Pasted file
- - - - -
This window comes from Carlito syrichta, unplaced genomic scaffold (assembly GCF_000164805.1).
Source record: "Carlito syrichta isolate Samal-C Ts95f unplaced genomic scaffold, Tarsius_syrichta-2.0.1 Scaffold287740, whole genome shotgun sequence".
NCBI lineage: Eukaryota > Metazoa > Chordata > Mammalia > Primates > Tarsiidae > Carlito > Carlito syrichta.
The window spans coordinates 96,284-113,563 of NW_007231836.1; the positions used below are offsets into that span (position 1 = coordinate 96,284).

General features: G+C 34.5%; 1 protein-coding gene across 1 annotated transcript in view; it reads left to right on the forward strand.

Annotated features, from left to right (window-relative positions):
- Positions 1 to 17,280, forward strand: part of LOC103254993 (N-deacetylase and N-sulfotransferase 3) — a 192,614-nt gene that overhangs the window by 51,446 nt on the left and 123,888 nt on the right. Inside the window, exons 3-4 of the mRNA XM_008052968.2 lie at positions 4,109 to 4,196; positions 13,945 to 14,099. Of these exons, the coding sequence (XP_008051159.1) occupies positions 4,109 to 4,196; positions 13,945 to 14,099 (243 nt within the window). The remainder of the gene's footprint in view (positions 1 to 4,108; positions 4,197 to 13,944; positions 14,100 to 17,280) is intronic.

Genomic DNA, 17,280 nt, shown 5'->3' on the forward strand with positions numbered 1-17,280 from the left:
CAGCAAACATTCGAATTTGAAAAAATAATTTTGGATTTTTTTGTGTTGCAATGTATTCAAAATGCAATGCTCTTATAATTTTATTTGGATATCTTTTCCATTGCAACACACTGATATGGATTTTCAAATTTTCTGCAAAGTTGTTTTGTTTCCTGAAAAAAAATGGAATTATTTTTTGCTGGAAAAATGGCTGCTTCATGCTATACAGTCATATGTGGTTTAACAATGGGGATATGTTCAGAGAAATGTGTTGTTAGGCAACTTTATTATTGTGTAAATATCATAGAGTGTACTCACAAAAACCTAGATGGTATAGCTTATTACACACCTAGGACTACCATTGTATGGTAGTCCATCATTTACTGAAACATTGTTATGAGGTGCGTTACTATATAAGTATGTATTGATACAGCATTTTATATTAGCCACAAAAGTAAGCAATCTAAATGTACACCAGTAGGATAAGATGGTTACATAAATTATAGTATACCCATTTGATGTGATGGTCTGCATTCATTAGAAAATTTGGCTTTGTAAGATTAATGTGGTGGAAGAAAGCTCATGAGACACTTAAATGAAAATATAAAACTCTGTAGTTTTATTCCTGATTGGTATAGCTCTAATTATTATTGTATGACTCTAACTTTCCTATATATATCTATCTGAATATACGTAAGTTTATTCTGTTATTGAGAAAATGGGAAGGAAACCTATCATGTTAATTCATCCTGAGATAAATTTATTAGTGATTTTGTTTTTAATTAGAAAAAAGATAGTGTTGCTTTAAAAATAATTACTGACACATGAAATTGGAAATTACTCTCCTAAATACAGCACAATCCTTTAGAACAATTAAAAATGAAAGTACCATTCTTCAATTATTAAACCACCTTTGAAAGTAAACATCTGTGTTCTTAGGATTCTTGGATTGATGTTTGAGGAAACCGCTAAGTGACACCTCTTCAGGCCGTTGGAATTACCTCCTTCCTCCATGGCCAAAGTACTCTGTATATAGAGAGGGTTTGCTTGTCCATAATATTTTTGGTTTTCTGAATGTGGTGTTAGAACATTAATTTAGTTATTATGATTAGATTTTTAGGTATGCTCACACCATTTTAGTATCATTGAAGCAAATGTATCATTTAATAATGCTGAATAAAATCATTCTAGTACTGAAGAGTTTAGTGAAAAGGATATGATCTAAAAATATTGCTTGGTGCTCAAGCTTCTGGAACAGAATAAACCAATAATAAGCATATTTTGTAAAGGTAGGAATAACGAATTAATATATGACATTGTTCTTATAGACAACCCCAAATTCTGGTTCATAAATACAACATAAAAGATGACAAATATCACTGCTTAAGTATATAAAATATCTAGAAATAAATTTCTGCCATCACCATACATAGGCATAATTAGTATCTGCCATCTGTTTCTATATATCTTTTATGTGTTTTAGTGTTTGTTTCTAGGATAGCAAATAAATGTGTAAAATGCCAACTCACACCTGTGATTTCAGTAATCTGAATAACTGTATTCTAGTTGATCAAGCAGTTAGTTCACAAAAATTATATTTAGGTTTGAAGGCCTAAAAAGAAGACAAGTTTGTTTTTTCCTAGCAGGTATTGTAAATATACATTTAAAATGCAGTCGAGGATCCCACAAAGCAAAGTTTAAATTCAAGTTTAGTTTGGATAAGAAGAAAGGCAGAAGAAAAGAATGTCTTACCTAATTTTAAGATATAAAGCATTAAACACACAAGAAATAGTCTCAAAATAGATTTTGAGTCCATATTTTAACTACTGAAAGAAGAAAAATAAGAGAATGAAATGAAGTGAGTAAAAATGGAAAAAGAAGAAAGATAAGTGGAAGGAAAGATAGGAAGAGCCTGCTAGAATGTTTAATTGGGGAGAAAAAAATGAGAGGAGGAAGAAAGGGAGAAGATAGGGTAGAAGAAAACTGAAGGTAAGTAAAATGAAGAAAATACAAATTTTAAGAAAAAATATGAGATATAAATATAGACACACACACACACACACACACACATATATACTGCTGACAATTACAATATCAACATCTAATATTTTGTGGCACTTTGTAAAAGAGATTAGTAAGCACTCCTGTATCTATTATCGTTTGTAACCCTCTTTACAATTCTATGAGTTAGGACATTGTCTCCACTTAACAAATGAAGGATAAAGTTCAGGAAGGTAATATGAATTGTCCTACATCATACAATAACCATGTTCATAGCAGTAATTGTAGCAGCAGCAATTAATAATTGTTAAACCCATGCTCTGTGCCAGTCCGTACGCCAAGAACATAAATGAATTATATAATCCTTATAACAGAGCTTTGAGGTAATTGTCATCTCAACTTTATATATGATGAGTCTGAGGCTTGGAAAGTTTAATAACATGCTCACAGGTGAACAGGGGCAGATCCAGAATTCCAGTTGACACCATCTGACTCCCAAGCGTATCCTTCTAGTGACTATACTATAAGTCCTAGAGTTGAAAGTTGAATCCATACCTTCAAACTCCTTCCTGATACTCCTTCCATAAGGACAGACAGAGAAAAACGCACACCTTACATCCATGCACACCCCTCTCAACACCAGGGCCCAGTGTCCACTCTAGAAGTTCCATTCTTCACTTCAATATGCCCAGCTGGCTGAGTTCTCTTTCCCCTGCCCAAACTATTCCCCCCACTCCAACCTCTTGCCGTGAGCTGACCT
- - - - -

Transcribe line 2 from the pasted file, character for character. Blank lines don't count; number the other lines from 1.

Source record: "Carlito syrichta isolate Samal-C Ts95f unplaced genomic scaffold, Tarsius_syrichta-2.0.1 Scaffold287740, whole genome shotgun sequence".